Easter Sermon 2021

Lent has been long enough.

This Lent particularly has been long enough.

Just over a year ago we locked down in the middle of Lent. And it feels as though that existence has been going on in one form or another ever since.

Most people have embraced the need for the lockdown lives that we have been living. And this itself is a miracle that we should not ignore.

Collective altruistic action on such a mass scale to protect life and human flourishing is a miracle of no small stature.

But Lent has still been long enough.

We have known discipline in our lives from last year’s Lent to this year’s Lent like never before.

And Lent has been long enough.

One of the ways that I’ve learned to keep holy week is to look for resonances of the Passion stories around me in life today.

Back on the streets of Jerusalem, one of the stories of holy week that always troubles me is that it is the same crowd that cries hosanna in the streets that goes on to cry crucify.

This year it is the same society that clapped for carers in the streets that has been unable to agree decent pay and conditions for those whom they once applauded.

Lent has been long enough.

Back in Jerusalem it is an out of town African – Simon of Cyrene who carries the weight of the cross on Good Friday and then disappears from view.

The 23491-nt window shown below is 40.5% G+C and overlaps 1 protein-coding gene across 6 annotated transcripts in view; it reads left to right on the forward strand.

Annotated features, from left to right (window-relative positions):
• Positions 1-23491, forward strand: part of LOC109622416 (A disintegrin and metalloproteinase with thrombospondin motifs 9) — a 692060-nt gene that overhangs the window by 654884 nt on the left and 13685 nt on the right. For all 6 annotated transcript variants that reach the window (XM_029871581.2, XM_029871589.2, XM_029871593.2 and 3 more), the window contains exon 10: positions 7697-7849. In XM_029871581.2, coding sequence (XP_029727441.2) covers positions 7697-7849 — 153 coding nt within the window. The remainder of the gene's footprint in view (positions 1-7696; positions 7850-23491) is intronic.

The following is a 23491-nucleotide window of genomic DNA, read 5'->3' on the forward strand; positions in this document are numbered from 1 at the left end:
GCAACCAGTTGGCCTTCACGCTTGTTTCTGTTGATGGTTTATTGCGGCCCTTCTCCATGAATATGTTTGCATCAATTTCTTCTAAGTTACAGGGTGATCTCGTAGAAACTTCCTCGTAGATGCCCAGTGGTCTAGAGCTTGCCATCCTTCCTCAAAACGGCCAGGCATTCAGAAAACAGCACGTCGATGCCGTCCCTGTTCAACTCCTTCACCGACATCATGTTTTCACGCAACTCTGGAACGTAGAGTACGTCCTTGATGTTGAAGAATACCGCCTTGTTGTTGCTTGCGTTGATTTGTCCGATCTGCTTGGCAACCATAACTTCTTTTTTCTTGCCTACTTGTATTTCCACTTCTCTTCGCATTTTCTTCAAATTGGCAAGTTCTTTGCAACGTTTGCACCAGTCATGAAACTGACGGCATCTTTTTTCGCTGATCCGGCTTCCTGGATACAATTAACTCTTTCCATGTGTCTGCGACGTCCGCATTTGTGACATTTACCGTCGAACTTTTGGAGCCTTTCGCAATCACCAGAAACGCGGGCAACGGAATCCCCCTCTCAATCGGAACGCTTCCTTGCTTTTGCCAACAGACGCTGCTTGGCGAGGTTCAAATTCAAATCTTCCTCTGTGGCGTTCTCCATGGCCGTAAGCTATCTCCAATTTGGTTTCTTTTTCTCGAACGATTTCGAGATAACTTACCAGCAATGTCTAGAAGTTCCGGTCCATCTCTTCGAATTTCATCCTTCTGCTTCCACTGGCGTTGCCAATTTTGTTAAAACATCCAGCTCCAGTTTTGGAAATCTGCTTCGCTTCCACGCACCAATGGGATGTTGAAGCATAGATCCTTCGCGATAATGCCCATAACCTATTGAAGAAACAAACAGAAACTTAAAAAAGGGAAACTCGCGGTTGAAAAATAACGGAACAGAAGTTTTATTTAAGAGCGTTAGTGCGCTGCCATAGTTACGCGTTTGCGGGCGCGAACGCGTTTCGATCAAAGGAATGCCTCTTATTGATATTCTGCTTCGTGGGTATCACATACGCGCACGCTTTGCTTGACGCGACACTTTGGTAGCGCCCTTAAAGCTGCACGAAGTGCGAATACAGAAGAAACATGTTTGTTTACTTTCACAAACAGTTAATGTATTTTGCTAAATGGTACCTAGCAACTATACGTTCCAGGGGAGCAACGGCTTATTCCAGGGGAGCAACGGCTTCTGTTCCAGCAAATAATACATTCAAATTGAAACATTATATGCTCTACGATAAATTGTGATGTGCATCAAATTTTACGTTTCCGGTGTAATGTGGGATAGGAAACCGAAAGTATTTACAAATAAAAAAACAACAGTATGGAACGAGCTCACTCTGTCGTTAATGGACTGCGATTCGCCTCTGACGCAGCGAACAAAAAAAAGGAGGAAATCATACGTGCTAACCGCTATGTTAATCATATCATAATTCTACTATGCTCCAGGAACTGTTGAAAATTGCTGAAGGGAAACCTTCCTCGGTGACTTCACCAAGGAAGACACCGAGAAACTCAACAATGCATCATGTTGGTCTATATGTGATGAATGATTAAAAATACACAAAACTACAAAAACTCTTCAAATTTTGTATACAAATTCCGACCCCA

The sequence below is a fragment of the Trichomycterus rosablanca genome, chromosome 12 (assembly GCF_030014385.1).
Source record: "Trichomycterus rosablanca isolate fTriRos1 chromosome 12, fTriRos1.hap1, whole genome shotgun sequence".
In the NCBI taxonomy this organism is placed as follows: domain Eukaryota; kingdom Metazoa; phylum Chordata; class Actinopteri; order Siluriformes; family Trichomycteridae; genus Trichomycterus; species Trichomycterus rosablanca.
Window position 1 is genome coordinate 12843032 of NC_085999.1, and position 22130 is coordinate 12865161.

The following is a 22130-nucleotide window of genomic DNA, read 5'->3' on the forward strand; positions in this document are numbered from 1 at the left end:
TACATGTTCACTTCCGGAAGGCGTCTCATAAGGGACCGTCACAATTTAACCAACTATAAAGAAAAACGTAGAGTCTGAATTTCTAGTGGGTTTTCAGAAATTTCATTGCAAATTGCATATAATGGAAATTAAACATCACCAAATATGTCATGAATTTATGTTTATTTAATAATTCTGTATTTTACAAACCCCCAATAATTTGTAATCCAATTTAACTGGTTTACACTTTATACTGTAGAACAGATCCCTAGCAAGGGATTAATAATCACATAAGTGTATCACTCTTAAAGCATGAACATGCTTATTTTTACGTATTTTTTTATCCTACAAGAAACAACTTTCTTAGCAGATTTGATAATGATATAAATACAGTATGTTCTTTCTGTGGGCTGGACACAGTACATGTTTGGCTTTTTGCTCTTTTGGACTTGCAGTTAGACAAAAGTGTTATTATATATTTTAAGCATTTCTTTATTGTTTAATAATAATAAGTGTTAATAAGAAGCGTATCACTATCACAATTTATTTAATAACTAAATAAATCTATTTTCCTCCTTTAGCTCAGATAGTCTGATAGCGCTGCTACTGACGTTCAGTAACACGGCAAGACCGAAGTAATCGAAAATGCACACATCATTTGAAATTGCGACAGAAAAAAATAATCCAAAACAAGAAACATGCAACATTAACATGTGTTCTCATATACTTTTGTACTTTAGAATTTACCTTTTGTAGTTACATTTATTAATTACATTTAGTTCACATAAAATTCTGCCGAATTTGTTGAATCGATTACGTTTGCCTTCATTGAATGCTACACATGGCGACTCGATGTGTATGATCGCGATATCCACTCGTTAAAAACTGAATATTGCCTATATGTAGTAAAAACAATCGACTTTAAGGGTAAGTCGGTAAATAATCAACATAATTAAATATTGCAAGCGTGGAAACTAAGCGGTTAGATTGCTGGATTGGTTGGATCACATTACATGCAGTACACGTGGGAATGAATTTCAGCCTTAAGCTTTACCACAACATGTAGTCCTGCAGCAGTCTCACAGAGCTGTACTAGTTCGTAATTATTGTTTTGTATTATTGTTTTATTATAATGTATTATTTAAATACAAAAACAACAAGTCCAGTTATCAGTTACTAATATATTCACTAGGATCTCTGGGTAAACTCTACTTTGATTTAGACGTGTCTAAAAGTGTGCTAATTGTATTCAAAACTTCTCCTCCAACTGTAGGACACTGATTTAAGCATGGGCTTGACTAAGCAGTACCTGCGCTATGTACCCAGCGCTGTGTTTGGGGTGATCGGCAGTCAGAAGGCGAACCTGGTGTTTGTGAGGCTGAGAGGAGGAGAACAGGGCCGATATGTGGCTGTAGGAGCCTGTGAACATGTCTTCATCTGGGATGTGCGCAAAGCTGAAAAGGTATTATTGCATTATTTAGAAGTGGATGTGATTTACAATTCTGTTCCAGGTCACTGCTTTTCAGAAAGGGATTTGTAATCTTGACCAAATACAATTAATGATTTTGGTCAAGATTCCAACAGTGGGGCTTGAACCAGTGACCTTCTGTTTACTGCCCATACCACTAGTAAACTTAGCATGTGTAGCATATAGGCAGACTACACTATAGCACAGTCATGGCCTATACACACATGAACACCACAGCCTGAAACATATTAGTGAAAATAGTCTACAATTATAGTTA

In our own times, black and ethnic minority people in our land have carried the weight of the corona pandemic in far more disproportionate numbers than they should have done. And that fact seems to be disappearing from view.

It is no help for a government report to claim there is no structural racism in society when black and ethnic minority folk have been dying in greater numbers than everyone else.

Indeed, that kind of claim is what structural racism looks like and sounds like.

Lent has been long enough.

Back in a garden close to Calvary a stone is rolled in front of a tomb by a group far too small to have been the only mourners at Jesus’s funeral.

And dear God, have we known the tomb this year? And how we have known the pain of being banished from the sides of those whom we love, as they have lived, and died and been buried.

Lent has been long enough.

But Lent, in our tradition, doesn’t go on forever.

It comes to an abrupt end with startling news – that Jesus Christ is risen from the grave. Death is not the end. All that we ever assumed is turned on its head.

Jesus is alive. And with us. And nothing will ever be the same again.

The discovery of the resurrection on that first Easter day was hard to comprehend. It is hard to comprehend now.

Yet for two thousand years, Christians have proclaimed that death does not have the last word, that all that rots the human Spirit is defeated, that new life is our heritage and our hope.

New life is the new normal.

The Easter proclamation means – and has always meant, that the old normal wasn’t working. Something new – so very new is here.

And yes, you can feel and know that it is real it in our own times too.

The resurrection is proclaimed in the kindness of strangers – and there has been much of that this year.

The resurrection is proclaimed in those searching for a new and sustainable way of living on this earth.

The resurrection is proclaimed when those fighting for justice taste its sweetness.